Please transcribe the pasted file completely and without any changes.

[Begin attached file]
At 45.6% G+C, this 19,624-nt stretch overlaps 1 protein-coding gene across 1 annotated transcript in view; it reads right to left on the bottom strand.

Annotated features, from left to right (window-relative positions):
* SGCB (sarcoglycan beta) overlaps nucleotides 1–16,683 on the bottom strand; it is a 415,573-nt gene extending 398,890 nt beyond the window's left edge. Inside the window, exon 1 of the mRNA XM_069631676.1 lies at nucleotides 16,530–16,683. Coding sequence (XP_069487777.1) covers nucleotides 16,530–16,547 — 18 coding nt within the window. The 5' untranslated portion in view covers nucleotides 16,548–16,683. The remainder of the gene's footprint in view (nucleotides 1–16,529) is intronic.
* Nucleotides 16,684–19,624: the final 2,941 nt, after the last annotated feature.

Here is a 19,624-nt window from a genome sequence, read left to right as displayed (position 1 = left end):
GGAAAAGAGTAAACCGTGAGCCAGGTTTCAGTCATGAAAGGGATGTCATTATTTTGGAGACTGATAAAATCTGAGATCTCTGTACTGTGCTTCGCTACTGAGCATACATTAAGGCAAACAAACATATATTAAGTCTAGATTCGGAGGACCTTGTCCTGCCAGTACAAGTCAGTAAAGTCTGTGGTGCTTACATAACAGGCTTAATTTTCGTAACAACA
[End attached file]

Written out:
At 45.6% G+C, this 19,624-nt stretch overlaps 1 protein-coding gene across 1 annotated transcript in view; it reads right to left on the bottom strand.

Annotated features, from left to right (window-relative positions):
* SGCB (sarcoglycan beta) overlaps nucleotides 1–16,683 on the bottom strand; it is a 415,573-nt gene extending 398,890 nt beyond the window's left edge. Inside the window, exon 1 of the mRNA XM_069631676.1 lies at nucleotides 16,530–16,683. Coding sequence (XP_069487777.1) covers nucleotides 16,530–16,547 — 18 coding nt within the window. The 5' untranslated portion in view covers nucleotides 16,548–16,683. The remainder of the gene's footprint in view (nucleotides 1–16,529) is intronic.
* Nucleotides 16,684–19,624: the final 2,941 nt, after the last annotated feature.

Here is a 19,624-nt window from a genome sequence, read left to right as displayed (position 1 = left end):
GGAAAAGAGTAAACCGTGAGCCAGGTTTCAGTCATGAAAGGGATGTCATTATTTTGGAGACTGATAAAATCTGAGATCTCTGTACTGTGCTTCGCTACTGAGCATACATTAAGGCAAACAAACATATATTAAGTCTAGATTCGGAGGACCTTGTCCTGCCAGTACAAGTCAGTAAAGTCTGTGGTGCTTACATAACAGGCTTAATTTTCGTAACAACA